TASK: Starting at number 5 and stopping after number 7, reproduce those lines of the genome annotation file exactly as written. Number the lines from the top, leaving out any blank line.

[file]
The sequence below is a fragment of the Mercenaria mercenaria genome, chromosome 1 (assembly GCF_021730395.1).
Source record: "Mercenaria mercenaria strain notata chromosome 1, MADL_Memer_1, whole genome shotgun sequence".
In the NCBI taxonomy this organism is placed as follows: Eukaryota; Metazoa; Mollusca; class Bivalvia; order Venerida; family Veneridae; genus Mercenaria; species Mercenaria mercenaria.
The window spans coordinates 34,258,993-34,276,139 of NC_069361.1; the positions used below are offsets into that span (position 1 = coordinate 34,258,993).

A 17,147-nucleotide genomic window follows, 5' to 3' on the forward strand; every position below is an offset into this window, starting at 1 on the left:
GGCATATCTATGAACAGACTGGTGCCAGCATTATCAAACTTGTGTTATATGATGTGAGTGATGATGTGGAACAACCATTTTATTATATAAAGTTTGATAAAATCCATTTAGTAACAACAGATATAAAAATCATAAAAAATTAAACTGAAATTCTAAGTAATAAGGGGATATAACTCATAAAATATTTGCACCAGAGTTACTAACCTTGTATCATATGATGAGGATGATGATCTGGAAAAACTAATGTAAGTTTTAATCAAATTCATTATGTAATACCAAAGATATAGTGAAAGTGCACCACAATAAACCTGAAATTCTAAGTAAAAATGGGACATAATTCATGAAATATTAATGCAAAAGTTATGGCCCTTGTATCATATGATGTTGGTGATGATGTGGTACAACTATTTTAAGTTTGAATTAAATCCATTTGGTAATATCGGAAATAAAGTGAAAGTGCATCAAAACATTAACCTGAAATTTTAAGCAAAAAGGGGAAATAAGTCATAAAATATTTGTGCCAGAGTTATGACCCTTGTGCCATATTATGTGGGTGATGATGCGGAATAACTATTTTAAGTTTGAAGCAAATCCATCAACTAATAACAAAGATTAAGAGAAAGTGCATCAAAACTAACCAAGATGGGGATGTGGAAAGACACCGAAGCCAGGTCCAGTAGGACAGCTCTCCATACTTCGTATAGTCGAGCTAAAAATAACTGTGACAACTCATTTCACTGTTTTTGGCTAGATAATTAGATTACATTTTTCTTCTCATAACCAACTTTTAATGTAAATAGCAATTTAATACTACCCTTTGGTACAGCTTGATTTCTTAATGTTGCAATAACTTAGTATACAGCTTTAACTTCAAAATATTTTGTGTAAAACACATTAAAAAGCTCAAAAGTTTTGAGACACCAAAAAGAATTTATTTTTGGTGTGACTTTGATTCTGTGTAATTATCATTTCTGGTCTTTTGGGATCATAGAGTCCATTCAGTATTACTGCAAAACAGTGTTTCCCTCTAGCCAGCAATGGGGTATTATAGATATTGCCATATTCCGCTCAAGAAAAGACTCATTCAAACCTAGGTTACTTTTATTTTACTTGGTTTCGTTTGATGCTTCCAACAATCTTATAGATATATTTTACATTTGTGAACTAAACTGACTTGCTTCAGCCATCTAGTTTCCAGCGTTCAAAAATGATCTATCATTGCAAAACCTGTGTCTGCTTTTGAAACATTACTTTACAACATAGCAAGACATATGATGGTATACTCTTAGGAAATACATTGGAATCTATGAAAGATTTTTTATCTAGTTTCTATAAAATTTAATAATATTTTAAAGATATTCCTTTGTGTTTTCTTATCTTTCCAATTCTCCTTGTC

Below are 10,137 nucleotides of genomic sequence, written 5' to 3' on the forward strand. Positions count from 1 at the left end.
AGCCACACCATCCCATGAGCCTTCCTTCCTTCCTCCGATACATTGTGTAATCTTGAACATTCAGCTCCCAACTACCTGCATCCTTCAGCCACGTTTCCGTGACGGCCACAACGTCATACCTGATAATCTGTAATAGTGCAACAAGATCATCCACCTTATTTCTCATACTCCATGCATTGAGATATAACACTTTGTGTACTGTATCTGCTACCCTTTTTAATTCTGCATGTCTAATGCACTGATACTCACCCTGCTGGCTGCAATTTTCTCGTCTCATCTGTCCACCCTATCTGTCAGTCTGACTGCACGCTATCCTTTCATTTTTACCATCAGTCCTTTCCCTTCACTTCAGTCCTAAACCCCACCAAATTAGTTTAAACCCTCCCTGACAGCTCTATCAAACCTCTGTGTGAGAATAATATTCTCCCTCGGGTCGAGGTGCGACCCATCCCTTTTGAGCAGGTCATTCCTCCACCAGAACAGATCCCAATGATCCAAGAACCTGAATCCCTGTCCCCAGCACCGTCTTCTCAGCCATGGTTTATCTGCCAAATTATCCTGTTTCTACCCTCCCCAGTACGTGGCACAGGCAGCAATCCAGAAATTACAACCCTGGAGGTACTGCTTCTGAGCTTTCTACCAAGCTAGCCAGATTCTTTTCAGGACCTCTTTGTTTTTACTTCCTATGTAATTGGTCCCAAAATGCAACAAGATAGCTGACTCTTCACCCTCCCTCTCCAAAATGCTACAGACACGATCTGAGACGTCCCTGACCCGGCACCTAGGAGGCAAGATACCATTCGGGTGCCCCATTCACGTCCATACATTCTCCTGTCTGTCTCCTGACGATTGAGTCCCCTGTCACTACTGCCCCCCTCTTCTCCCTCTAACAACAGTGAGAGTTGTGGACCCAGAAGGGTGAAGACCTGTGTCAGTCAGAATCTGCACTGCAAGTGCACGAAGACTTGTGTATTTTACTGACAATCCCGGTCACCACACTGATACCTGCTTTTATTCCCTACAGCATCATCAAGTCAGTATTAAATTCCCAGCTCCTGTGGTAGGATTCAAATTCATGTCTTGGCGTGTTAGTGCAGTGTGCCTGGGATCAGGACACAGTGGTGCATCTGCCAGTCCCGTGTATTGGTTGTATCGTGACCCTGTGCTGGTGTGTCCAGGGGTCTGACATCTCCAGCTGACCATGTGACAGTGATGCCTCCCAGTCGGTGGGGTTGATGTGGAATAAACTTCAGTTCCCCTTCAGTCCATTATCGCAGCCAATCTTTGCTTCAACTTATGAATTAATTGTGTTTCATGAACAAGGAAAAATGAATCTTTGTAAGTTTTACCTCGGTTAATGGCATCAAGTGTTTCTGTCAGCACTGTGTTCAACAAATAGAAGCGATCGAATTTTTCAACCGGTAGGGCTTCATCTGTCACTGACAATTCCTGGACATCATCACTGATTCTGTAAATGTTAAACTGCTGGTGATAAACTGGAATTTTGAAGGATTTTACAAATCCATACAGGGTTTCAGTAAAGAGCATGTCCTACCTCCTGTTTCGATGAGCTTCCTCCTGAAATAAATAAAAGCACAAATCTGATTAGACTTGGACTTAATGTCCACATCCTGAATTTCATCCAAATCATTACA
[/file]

A 17,147-nucleotide genomic window follows, 5' to 3' on the forward strand; every position below is an offset into this window, starting at 1 on the left:
GGCATATCTATGAACAGACTGGTGCCAGCATTATCAAACTTGTGTTATATGATGTGAGTGATGATGTGGAACAACCATTTTATTATATAAAGTTTGATAAAATCCATTTAGTAACAACAGATATAAAAATCATAAAAAATTAAACTGAAATTCTAAGTAATAAGGGGATATAACTCATAAAATATTTGCACCAGAGTTACTAACCTTGTATCATATGATGAGGATGATGATCTGGAAAAACTAATGTAAGTTTTAATCAAATTCATTATGTAATACCAAAGATATAGTGAAAGTGCACCACAATAAACCTGAAATTCTAAGTAAAAATGGGACATAATTCATGAAATATTAATGCAAAAGTTATGGCCCTTGTATCATATGATGTTGGTGATGATGTGGTACAACTATTTTAAGTTTGAATTAAATCCATTTGGTAATATCGGAAATAAAGTGAAAGTGCATCAAAACATTAACCTGAAATTTTAAGCAAAAAGGGGAAATAAGTCATAAAATATTTGTGCCAGAGTTATGACCCTTGTGCCATATTATGTGGGTGATGATGCGGAATAACTATTTTAAGTTTGAAGCAAATCCATCAACTAATAACAAAGATTAAGAGAAAGTGCATCAAAACTAACCAAGATGGGGATGTGGAAAGACACCGAAGCCAGGTCCAGTAGGACAGCTCTCCATACTTCGTATAGTCGAGCTAAAAATAACTGTGACAACTCATTTCACTGTTTTTGGCTAGATAATTAGATTACATTTTTCTTCTCATAACCAACTTTTAATGTAAATAGCAATTTAATACTACCCTTTGGTACAGCTTGATTTCTTAATGTTGCAATAACTTAGTATACAGCTTTAACTTCAAAATATTTTGTGTAAAACACATTAAAAAGCTCAAAAGTTTTGAGACACCAAAAAGAATTTATTTTTGGTGTGACTTTGATTCTGTGTAATTATCATTTCTGGTCTTTTGGGATCATAGAGTCCATTCAGTATTACTGCAAAACAGTGTTTCCCTCTAGCCAGCAATGGGGTATTATAGATATTGCCATATTCCGCTCAAGAAAAGACTCATTCAAACCTAGGTTACTTTTATTTTACTTGGTTTCGTTTGATGCTTCCAACAATCTTATAGATATATTTTACATTTGTGAACTAAACTGACTTGCTTCAGCCATCTAGTTTCCAGCGTTCAAAAATGATCTATCATTGCAAAACCTGTGTCTGCTTTTGAAACATTACTTTACAACATAGCAAGACATATGATGGTATACTCTTAGGAAATACATTGGAATCTATGAAAGATTTTTTATCTAGTTTCTATAAAATTTAATAATATTTTAAAGATATTCCTTTGTGTTTTCTTATCTTTCCAATTCTCCTTGTC

Below are 10,137 nucleotides of genomic sequence, written 5' to 3' on the forward strand. Positions count from 1 at the left end.